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The Clearing House Urges Better Public-Private Coordination to Bolster Anti Money Laundering Efforts

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Sean Oblack
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TCH offers recommendations to CPMI on its consultative report on correspondent banking

Washington D.C. – December 8, 2015 – Late yesterday, The Clearing House (TCH) provided recommendations to the Committee on Payments and Market Infrastructures (CPMI) in response to CPMI’s recent report on concerns about the safe and efficient functioning of the correspondent banking market and potential measures to improve the correspondent banking environment.  In its letter, TCH agreed that technical improvements to information sharing and similar anti-money laundering and counterterrorism financing tools may be helpful in improving access to correspondent banking services.  However, TCH also stressed that it is just as important that policymakers and banks work together to better and more clearly define the roles and responsibilities of various stakeholders – including governments, supervisors and banks – for detecting, reporting and preventing money laundering through the global correspondent banking network.

CPMI, an international standard-setting body that is part of the Bank for International Settlements, issued its consultative report in October and sought public input on a series of technical recommendations that might improve the efficiency of procedures, reduce compliance costs, and help address perceived uncertainty.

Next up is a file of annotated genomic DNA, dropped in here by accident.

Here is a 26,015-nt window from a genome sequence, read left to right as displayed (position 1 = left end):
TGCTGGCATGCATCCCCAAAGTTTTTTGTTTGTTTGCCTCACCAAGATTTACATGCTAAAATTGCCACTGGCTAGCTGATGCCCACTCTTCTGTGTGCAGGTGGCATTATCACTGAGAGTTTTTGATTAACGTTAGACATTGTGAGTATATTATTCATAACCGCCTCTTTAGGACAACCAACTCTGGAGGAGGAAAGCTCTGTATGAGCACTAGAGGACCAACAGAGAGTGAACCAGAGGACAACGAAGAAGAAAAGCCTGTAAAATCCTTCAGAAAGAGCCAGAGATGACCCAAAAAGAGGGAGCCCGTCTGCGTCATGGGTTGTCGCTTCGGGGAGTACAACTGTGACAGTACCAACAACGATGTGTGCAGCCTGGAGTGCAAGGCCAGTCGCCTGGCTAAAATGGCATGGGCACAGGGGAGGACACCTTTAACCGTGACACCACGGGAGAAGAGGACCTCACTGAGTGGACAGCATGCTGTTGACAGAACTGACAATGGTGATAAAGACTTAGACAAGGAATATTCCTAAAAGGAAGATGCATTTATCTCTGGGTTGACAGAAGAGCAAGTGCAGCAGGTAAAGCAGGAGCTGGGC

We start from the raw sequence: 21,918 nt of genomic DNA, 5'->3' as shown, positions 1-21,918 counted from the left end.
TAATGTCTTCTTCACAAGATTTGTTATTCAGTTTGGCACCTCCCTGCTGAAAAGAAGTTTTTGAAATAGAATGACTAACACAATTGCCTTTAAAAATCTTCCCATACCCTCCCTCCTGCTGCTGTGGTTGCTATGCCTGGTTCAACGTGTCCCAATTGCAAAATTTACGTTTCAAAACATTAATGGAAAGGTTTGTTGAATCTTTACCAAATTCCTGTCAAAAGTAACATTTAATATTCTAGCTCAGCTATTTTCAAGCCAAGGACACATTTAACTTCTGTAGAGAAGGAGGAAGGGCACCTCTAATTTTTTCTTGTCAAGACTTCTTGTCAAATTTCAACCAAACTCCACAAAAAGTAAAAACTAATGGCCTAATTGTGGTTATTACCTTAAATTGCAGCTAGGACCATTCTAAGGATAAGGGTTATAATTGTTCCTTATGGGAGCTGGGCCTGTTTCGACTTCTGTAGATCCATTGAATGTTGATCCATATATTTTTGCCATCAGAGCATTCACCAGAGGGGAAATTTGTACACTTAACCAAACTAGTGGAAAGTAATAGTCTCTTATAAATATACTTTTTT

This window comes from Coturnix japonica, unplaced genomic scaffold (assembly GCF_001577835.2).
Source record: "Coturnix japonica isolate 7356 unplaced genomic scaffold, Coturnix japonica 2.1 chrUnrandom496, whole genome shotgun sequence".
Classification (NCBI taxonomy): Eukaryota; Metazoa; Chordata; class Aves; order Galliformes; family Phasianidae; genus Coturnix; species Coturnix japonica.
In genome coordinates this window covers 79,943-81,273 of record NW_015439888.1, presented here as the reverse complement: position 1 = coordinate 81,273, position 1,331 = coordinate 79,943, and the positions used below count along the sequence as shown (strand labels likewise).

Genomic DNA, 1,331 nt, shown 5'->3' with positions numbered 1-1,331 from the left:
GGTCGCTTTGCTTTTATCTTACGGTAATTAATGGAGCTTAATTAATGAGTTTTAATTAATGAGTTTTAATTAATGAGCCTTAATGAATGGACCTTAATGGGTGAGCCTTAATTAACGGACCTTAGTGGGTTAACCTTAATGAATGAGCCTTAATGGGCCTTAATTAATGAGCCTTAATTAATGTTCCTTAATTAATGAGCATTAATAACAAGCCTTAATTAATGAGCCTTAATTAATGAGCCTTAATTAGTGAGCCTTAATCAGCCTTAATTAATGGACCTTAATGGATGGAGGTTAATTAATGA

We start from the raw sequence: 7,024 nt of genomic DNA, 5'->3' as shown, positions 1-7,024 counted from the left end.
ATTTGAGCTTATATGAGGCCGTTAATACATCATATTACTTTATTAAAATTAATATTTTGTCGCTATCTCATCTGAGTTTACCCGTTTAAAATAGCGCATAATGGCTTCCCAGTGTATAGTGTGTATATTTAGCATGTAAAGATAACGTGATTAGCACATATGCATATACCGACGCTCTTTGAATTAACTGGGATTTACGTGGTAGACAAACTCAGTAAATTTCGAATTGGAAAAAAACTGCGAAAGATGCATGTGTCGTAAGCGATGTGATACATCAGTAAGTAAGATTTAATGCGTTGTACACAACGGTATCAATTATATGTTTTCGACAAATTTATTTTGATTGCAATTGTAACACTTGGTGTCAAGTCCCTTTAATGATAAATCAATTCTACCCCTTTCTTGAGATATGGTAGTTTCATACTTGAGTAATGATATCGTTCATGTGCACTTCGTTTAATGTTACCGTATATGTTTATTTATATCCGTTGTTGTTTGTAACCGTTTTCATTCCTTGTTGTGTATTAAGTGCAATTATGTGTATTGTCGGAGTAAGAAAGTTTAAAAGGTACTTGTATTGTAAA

"The CPMI’s focus on technical measures that might better facilitate the provision of correspondent banking services is helpful, but represents only part of the solution to a very complex problem,” said Jeremy Newell, General Counsel of The Clearing House Association.  “This is not a simple question of compliance costs.  What is also needed is for the public and private sectors to collectively reconsider regulatory requirements and supervisory expectations that are not reducing systemic AML/CFT risk but increasingly making it difficult, and in some cases effectively impossible, for correspondent banks to serve certain kinds of customers and markets.”

In the letter, TCH provided comments on the various technical measures recommended by CPMI, but it also called for concrete anti-money laundering and countering the financing of terrorism (“AML/CFT”) reforms that would enable correspondent banks to more fully rely on:

  1. the regulation and supervision of the AML/CFT programs of their respondents (both domestic and foreign) by home country supervisors, so that correspondents do not have to act as the de facto supervisor of their respondents, which is becoming a U.S. supervisory expectation,

  2. the accuracy and completeness of payment information provided by originating and beneficiary banks, and

  3. KYC and other AML/CFT information provided by utilities. 

About The Clearing House

Established in 1853, The Clearing House is the oldest banking association and payments company in the United States. It is owned by the world’s largest commercial banks, which collectively employ more than two million people and hold more than half of all U.S. deposits. The Clearing House Payments Company L.L.C. provides payment, clearing, and settlement services to its member banks and other financial institutions, clearing almost $2 trillion daily and representing nearly half of the automated-clearing-house, funds- transfer, and check-image payments made in the U.S. The Clearing House Association L.L.C. is a nonpartisan advocacy organization representing – through regulatory comment letters, amicus briefs, and white papers – the interests of its owner banks on a variety of systemically important banking issues.



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